NPD: Picture, Audio, Price Still Drive TV Sales

Santa Clara, Calif. — Consumers worldwide still consider picture quality, sound quality, price and ease of use to be most important to their upcoming replacement-TV purchase decisions.
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Santa Clara, Calif. — Consumers worldwide still consider picture quality, sound quality, price and ease of use to be most important to their upcoming replacement-TV purchase decisions.

According to the NPD DisplaySearch “2014 Global TV Replacement Study,” picture quality is the most important feature for consumers in mature markets making an upcoming replacement-TV purchase, indexing at 148; sound quality followed closely, with an index score of 132.

The index compiles responses rating a driver “important” or “most important.” Scores above 100 indicate relatively high importance.

While price and ease of use were ranked nearly as high as sound quality in mature markets, in emerging markets having a “good warranty or service plan” ranked higher than both of those, NPD Display Search said.

“To improve market success, TV brands need to not only focus on improving the features that resonate with consumers, but also on clearly communicating those benefits,” said Riddhi Patel, consumer insights research director for NPD DisplaySearch.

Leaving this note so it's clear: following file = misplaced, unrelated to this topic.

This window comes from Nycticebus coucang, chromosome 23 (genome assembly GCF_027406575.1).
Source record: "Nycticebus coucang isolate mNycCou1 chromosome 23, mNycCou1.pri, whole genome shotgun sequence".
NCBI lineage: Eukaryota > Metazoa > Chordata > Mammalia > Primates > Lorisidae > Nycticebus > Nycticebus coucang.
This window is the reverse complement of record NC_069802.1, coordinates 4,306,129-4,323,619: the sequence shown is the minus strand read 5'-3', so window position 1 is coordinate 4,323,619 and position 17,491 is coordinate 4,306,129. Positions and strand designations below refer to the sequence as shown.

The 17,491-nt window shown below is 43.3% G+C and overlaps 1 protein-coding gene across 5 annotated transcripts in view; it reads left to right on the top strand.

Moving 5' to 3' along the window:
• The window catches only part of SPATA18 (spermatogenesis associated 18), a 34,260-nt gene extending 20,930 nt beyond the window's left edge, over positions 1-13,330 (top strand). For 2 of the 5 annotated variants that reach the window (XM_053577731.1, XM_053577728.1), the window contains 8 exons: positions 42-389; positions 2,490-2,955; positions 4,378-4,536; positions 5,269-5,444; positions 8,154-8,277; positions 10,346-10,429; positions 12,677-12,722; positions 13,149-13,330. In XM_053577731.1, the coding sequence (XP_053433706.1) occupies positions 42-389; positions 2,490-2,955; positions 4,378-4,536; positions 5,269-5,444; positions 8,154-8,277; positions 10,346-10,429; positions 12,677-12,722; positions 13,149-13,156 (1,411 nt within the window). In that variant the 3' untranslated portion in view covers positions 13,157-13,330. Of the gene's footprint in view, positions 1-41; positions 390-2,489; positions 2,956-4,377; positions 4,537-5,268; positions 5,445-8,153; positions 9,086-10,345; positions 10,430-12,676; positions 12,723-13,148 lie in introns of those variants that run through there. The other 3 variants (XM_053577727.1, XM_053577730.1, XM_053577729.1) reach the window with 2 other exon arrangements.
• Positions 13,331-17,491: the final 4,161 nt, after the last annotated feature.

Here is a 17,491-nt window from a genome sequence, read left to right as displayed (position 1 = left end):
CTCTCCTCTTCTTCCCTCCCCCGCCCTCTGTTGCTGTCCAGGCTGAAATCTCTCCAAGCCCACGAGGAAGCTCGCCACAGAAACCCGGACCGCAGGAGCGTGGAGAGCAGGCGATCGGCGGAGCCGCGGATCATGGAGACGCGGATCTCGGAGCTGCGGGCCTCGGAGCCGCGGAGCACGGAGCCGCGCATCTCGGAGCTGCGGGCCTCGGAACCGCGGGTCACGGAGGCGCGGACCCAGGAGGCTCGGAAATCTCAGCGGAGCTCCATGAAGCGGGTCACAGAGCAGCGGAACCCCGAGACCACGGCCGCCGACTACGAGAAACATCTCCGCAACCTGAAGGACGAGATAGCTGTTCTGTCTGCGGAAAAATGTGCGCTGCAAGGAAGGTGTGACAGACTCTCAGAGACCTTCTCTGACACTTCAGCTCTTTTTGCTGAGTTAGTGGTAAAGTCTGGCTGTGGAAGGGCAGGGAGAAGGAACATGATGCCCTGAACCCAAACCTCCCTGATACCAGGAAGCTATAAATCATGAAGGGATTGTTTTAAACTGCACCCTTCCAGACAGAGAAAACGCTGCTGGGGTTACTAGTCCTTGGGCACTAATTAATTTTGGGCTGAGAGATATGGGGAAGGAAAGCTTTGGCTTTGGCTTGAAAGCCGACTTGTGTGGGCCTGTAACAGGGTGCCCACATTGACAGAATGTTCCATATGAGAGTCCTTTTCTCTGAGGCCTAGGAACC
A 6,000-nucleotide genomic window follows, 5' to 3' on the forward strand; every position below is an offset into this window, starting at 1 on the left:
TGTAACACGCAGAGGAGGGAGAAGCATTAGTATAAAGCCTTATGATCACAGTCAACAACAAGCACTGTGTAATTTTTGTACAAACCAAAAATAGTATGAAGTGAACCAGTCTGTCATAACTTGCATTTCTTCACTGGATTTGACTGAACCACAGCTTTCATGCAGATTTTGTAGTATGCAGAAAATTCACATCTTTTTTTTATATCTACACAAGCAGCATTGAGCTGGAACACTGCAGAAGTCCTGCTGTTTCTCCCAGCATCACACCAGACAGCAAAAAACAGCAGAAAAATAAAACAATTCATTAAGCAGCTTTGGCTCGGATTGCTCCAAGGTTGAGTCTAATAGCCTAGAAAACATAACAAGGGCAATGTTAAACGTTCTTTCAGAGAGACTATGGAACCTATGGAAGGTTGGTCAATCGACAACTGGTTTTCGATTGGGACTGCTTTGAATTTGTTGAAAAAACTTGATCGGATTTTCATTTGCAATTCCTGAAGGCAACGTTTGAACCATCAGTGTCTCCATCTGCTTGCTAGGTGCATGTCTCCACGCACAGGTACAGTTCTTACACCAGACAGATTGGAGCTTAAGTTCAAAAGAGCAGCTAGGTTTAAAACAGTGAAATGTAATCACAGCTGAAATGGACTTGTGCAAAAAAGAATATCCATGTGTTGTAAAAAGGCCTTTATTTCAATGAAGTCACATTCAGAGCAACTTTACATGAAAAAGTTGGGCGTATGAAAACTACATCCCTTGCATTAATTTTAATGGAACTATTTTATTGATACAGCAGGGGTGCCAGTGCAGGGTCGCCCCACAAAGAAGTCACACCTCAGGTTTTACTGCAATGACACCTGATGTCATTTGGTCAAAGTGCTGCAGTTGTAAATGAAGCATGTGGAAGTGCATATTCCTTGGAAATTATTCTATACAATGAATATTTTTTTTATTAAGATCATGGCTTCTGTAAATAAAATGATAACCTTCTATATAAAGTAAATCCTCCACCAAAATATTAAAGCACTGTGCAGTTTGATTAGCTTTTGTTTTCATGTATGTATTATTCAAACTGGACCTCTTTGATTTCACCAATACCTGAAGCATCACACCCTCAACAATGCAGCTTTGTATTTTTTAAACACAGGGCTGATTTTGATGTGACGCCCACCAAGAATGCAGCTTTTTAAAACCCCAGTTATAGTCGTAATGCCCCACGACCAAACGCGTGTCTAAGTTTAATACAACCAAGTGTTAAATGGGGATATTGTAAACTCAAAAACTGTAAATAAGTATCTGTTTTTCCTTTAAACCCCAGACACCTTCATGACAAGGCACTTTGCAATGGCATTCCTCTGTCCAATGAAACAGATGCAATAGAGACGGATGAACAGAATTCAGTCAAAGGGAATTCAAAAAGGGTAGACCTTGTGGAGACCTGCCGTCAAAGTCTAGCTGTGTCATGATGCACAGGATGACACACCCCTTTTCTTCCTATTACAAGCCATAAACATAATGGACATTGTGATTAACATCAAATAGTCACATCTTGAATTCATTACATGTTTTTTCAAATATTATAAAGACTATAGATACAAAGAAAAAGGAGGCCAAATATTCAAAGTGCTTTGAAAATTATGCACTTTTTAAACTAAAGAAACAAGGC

While Ultra HD (also known as 4K) relates to higher picture quality, it is not as important to consumers purchase decisions because it currently carries a significant price premium in most markets, conflicting with the desire for lower prices. “Given that picture quality is the most important driver, it would benefit brands to increase consumer awareness about how Ultra HD can improve picture quality. The same could be said for OLED as well,” Patel said.

Consumers in emerging markets are expected to drive the next round of demand, with more than 30 percent planning to purchase a TV in the next 12 months. Increasing awareness and availability of flat-panel TVs, coupled with declining prices, are the key drivers of TV replacement.

The TV-replacement cycle is similar to last year — approximately eight years in mature markets and six years in emerging markets — which can be attributed to two primary factors: First, the majority of legacy sets in household inventories have already been replaced because of ongoing replacement cycles, and second, in most countries the transition to digital broadcasts is complete and there are few compelling reasons for consumers to replace their existing TVs.

Change in the year-over-year replacement cycle has been less than 10 percent for most countries in mature markets, which indicates a slowing demand.

“With CRT TVs accounting for only about 20 percent of the household inventory in emerging markets, there are very few units left to upgrade,” Patel noted. “Add that to the fact that consumers do not see enough value in the new TV features, and we could see replacement cycles slowdown in the coming years.”

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